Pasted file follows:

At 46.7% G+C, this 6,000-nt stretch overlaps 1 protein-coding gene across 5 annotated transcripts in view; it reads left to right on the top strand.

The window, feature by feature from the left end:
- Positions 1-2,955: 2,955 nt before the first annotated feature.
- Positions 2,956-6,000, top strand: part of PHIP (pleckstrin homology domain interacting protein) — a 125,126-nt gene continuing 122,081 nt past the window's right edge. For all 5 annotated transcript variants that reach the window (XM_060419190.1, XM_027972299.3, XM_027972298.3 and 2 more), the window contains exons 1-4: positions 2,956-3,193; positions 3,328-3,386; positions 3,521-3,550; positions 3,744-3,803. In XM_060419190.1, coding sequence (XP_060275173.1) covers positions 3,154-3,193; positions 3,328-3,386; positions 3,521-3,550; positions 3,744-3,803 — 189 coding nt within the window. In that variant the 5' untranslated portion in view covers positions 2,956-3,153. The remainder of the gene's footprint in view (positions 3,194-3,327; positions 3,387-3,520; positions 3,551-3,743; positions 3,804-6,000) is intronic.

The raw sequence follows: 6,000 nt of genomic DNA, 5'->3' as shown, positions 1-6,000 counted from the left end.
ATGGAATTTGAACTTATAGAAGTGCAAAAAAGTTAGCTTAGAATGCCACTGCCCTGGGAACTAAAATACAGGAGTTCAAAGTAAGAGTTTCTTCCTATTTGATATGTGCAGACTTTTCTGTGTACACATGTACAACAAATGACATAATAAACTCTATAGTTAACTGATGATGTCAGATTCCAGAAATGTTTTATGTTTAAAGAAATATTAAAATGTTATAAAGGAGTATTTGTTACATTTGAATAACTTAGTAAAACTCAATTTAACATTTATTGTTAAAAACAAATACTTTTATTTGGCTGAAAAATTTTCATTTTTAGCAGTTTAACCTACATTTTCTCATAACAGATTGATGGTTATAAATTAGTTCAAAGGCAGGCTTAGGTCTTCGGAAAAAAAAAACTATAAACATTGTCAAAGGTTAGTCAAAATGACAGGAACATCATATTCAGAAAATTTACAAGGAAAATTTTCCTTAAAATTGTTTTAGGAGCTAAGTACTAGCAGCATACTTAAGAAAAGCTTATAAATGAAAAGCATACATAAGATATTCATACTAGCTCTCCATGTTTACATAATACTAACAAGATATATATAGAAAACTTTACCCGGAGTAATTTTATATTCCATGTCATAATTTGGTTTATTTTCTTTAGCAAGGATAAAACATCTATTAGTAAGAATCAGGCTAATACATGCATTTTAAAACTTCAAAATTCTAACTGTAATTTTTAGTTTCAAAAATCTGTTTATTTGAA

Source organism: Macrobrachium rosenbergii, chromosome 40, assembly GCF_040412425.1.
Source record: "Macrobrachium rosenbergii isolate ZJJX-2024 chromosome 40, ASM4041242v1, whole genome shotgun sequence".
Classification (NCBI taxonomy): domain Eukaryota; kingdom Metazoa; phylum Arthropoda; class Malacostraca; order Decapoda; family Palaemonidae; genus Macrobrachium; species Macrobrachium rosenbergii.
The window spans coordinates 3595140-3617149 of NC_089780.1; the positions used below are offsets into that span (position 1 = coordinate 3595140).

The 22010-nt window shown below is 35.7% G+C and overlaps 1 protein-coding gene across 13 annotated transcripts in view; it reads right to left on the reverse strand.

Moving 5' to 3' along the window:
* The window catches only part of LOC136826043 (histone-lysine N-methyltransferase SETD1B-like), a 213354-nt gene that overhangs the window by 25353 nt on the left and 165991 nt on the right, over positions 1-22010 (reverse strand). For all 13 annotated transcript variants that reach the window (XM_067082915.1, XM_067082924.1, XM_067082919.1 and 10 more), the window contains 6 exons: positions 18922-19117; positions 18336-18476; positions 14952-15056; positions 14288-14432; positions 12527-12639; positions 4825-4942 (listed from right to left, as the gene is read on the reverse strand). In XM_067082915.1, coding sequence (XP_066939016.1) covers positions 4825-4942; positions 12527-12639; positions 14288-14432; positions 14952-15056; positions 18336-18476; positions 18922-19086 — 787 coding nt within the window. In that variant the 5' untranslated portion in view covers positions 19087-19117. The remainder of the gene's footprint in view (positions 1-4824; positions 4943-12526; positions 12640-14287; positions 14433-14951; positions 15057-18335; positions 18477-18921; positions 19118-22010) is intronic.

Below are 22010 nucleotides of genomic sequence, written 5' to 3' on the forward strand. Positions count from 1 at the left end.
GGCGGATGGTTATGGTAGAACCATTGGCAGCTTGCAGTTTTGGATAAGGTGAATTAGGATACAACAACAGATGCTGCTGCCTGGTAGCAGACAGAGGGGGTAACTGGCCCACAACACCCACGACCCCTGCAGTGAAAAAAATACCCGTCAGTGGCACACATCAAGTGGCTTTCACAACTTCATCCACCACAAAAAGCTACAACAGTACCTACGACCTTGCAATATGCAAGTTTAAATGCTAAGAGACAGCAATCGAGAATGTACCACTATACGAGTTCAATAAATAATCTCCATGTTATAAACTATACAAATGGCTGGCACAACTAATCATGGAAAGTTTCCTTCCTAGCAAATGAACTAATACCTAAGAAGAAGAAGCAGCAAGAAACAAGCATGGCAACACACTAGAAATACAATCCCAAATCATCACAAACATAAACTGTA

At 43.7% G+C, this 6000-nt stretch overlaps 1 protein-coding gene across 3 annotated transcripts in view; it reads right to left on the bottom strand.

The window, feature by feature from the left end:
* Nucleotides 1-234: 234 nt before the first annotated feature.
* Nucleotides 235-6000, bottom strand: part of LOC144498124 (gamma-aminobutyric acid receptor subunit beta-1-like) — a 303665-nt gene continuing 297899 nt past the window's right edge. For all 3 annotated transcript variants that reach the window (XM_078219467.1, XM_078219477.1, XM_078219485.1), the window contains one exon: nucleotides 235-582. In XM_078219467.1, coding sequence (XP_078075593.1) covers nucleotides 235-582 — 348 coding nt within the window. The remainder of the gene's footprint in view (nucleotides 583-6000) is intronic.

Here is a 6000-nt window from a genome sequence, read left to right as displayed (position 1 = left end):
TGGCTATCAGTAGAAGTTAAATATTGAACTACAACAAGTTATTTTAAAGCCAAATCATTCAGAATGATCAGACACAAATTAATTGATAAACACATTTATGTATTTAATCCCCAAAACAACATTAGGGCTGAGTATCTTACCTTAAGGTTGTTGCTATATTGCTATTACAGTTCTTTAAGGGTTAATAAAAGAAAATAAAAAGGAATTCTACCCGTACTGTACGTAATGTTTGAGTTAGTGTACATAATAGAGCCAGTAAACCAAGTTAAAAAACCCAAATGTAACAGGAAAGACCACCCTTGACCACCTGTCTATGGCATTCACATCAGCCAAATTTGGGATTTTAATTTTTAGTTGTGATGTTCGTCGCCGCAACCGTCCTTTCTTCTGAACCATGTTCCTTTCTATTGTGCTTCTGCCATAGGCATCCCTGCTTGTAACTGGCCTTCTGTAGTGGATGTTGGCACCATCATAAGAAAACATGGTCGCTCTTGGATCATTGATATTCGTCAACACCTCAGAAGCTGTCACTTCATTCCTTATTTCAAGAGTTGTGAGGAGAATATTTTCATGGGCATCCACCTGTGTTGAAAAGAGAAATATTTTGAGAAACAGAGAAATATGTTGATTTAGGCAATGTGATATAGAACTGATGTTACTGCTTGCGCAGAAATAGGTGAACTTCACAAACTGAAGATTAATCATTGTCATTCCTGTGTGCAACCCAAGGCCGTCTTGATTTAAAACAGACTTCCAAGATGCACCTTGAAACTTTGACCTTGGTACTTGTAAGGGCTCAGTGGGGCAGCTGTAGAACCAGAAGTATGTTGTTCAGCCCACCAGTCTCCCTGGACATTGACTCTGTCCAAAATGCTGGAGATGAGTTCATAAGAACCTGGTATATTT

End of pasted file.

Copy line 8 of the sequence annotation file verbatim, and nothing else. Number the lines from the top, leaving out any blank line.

Source record: "Macrobrachium rosenbergii isolate ZJJX-2024 chromosome 40, ASM4041242v1, whole genome shotgun sequence".